Submitted to: Journal of Soil and Water Conservation
Publication Type: Peer Reviewed Journal
Publication Acceptance Date: 4/12/2007
Publication Date: 6/18/2007
Citation: Sojka, R.E., Bjorneberg, D.L., Trout, T.J., Strelkoff, T., Nearing, M.A. 2007. The importance and challenge of modeling irrigation-induced erosion. Journal of Soil and Water Conservation. 62(3):153-162. Interpretive Summary: Irrigation- and rain-induced erosion result from similar physical and chemical processes, but very different systematics; thus, both cannot be predicted well using the same models. Modeling requirements for prediction of surface irrigation-induced erosion differ most from rainfed models. Poor predictive capability for surface irrigation erosion is especially problematic since surface irrigation accounts for 90% of world irrigation and 80% of US fruit and vegetable production. Globally, irrigation averages twice the yield and three times the profit of rainfed agriculture. Irrigation also plays a vital role in atmospheric cooling and C sequestration. The importance of developing a robust, reliable, accurate, transient state erosion model for all forms of irrigation can hardly be over-stated. Regional and national assessments of erosion and water quality impairment from irrigation runoff have been hampered for decades by the lack of appropriate models. This hinders management choices, resource conservation strategies and policy, as well as conservation practice compensation. Our paper details the aspects unique to irrigation that must be accounted for in models, and summarizes the progress toward irrigation-induced erosion model development.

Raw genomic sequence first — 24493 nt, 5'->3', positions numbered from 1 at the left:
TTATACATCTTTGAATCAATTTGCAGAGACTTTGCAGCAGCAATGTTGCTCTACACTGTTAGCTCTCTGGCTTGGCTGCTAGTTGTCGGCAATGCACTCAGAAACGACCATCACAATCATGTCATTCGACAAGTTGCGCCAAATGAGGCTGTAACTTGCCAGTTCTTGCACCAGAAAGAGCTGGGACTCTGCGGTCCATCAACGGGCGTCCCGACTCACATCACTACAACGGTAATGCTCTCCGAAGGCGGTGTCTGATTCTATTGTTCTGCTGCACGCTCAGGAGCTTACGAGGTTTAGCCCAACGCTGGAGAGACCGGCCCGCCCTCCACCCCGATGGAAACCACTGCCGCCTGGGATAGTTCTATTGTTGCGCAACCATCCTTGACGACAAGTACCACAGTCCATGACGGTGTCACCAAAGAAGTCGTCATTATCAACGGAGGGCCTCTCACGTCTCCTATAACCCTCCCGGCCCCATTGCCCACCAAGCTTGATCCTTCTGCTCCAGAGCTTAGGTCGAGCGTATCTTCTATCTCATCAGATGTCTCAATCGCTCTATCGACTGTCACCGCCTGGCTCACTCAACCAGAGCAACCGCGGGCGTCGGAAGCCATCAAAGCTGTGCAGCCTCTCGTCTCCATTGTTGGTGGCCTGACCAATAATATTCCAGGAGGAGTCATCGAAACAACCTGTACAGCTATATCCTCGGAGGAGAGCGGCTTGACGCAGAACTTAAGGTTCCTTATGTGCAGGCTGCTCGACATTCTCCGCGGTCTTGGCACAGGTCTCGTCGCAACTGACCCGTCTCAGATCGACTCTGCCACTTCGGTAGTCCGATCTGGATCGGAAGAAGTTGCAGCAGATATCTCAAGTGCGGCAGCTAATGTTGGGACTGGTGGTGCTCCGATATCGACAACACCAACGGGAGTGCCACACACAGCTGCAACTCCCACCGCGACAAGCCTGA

Technical Abstract: Irrigation-induced erosion and rain-induced erosion result from very different systematics. Therefore, both cannot be predicted effectively using the same models. The average 2 fold yield and 3 fold economic advantage of irrigation over rainfed agriculture, coupled with the fragility of irrigated land and the strategic importance of irrigation development to meet world agricultural production needs, has raised the urgency for the development of robust, accurate, and precise irrigation-induced erosion models. Our paper details the rationale for separate irrigation-induced erosion models, presents essential aspects unique to irrigation that must be accounted for in the models, and summarizes the progress (to date) towards the goal of irrigation-induced erosion model development.